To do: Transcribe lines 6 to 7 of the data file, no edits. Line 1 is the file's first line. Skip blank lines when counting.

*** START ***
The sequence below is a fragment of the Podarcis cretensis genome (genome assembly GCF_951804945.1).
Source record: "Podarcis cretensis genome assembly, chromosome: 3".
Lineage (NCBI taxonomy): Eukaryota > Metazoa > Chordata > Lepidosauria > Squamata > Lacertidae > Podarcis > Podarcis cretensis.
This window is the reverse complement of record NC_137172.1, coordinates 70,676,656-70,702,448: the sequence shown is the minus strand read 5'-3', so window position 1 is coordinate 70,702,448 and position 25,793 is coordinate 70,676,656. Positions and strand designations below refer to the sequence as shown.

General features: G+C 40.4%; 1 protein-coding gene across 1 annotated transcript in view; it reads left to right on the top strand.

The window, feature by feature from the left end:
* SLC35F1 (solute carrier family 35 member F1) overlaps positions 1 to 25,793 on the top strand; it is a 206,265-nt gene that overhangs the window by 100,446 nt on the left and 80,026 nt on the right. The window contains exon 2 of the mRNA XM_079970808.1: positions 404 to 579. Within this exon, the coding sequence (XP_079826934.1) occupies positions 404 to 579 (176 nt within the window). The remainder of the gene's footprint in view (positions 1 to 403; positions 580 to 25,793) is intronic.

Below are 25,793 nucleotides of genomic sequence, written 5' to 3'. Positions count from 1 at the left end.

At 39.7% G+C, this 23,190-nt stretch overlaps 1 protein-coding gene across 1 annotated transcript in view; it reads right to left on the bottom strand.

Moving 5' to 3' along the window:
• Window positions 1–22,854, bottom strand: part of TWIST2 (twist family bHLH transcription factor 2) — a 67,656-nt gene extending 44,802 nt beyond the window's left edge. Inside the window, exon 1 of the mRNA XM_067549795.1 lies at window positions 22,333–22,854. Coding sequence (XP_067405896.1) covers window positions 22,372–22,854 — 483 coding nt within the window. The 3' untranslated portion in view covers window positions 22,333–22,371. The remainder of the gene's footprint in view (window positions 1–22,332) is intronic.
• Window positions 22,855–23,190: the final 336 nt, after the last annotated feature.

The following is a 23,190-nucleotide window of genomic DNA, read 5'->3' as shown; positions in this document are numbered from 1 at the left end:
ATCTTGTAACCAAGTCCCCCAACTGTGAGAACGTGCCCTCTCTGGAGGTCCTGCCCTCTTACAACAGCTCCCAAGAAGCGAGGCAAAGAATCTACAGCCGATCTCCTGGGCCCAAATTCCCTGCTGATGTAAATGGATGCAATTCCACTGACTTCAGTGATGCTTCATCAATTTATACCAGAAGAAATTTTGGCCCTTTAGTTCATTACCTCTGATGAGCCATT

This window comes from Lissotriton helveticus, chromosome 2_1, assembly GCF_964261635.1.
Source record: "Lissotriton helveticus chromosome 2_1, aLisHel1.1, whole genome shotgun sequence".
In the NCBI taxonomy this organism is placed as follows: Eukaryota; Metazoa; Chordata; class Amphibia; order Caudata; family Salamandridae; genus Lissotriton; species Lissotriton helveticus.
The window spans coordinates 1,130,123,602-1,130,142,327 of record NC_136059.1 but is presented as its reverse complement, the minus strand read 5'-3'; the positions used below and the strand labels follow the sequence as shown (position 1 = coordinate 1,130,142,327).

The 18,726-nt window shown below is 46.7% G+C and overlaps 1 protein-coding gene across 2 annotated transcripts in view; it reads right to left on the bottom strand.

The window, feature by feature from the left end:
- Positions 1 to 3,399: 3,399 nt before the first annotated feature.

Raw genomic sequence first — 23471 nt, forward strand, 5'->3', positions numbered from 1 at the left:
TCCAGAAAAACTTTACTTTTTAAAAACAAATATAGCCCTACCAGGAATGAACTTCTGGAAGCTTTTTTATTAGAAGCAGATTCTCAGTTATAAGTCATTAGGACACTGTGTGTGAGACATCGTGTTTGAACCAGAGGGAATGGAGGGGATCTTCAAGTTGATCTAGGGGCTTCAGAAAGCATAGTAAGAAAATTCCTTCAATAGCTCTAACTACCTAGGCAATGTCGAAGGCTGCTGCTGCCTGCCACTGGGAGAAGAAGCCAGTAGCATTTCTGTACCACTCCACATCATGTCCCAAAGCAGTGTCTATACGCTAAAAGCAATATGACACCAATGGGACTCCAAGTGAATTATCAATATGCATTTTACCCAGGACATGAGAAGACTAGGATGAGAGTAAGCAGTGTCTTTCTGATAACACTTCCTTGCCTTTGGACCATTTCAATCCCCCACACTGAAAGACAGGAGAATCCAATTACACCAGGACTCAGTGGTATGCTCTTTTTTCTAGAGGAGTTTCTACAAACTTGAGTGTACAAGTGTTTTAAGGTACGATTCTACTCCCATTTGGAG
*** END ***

The window, feature by feature from the left end:
* SLC35F1 (solute carrier family 35 member F1) overlaps positions 1 to 25,793 on the top strand; it is a 206,265-nt gene that overhangs the window by 100,446 nt on the left and 80,026 nt on the right. The window contains exon 2 of the mRNA XM_079970808.1: positions 404 to 579. Within this exon, the coding sequence (XP_079826934.1) occupies positions 404 to 579 (176 nt within the window). The remainder of the gene's footprint in view (positions 1 to 403; positions 580 to 25,793) is intronic.